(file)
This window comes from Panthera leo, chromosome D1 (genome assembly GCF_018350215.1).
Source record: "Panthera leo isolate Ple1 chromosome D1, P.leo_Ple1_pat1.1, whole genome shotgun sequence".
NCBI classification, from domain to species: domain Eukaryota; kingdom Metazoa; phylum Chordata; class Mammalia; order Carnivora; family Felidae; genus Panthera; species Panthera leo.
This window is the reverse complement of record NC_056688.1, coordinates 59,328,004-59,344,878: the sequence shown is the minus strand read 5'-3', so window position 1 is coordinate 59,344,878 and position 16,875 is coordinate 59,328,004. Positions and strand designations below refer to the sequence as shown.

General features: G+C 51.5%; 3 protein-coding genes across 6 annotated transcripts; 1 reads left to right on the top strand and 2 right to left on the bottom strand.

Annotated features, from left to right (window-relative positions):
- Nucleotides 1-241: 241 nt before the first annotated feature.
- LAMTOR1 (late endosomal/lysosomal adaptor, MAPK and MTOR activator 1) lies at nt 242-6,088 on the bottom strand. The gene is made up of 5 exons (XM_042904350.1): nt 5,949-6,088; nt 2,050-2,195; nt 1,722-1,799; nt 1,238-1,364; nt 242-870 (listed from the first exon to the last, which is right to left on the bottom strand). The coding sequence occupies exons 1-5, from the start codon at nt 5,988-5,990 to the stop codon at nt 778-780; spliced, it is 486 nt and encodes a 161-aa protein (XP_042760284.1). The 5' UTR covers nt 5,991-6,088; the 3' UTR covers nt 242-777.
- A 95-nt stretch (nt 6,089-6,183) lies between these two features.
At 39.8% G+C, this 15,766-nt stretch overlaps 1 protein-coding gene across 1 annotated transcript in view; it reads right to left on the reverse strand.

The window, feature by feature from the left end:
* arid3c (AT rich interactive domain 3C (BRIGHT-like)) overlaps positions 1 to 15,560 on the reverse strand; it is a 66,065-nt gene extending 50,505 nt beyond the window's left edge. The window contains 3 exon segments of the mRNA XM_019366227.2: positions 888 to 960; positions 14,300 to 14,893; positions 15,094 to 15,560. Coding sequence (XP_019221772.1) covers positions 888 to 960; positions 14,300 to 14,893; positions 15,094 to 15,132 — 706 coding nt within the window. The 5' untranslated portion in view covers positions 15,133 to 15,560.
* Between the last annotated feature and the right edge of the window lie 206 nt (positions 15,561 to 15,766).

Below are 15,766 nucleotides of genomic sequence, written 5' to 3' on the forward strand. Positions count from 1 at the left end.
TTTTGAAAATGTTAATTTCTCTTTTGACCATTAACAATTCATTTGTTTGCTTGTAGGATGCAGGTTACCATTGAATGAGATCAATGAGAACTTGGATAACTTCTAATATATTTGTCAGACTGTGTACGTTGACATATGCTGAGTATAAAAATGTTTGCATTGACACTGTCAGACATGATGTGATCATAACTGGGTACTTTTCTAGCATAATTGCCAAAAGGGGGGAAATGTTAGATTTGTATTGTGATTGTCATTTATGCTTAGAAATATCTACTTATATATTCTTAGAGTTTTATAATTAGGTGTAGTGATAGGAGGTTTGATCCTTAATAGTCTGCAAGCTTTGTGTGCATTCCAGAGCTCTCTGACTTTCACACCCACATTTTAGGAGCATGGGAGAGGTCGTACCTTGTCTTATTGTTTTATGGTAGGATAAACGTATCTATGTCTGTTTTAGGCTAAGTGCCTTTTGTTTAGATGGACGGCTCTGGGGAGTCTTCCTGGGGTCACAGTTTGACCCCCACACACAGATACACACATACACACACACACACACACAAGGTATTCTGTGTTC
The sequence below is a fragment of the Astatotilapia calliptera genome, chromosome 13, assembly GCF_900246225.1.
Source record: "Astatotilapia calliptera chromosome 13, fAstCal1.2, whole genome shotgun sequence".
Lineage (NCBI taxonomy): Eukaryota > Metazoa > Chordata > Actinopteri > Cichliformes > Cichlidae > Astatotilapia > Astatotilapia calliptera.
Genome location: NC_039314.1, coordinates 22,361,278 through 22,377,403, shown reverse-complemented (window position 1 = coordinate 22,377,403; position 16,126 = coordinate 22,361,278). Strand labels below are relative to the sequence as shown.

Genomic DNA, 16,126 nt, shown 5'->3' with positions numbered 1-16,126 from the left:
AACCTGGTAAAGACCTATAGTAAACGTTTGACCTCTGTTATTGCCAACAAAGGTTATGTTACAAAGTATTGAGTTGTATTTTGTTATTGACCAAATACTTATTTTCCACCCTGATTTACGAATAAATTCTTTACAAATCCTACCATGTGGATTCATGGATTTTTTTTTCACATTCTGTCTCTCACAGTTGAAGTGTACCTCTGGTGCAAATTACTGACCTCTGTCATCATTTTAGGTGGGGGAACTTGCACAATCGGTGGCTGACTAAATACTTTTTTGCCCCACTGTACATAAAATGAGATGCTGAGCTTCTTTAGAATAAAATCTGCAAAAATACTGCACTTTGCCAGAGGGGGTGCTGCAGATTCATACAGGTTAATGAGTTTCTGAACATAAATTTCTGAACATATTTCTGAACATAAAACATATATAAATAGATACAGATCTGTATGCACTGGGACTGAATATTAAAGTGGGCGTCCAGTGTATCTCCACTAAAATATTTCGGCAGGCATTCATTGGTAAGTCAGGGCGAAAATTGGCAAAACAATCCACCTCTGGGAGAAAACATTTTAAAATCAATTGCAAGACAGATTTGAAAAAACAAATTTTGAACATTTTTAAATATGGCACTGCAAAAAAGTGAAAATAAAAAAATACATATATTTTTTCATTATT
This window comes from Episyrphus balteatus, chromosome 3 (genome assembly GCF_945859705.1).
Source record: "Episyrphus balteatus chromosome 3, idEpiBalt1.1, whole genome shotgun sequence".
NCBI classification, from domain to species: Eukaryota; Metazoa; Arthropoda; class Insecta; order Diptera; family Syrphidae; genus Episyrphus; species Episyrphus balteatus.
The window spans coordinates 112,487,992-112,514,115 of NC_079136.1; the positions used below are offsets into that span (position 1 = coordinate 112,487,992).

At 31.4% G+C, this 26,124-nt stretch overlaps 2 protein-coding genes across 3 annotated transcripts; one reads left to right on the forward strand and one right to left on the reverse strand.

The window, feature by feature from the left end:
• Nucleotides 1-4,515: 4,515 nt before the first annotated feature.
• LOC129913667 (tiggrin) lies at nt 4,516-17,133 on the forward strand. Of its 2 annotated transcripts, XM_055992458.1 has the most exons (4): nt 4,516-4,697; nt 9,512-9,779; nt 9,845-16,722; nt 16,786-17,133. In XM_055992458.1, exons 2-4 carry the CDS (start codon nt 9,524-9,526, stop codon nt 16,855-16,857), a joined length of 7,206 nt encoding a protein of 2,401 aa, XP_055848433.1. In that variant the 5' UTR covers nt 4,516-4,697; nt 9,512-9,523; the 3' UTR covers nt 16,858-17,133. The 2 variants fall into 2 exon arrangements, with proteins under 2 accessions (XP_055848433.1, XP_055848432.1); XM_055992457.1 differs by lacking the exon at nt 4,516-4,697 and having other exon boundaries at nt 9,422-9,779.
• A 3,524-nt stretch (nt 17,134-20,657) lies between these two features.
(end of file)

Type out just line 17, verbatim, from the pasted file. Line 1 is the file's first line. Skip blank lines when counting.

Source record: "Astatotilapia calliptera chromosome 13, fAstCal1.2, whole genome shotgun sequence".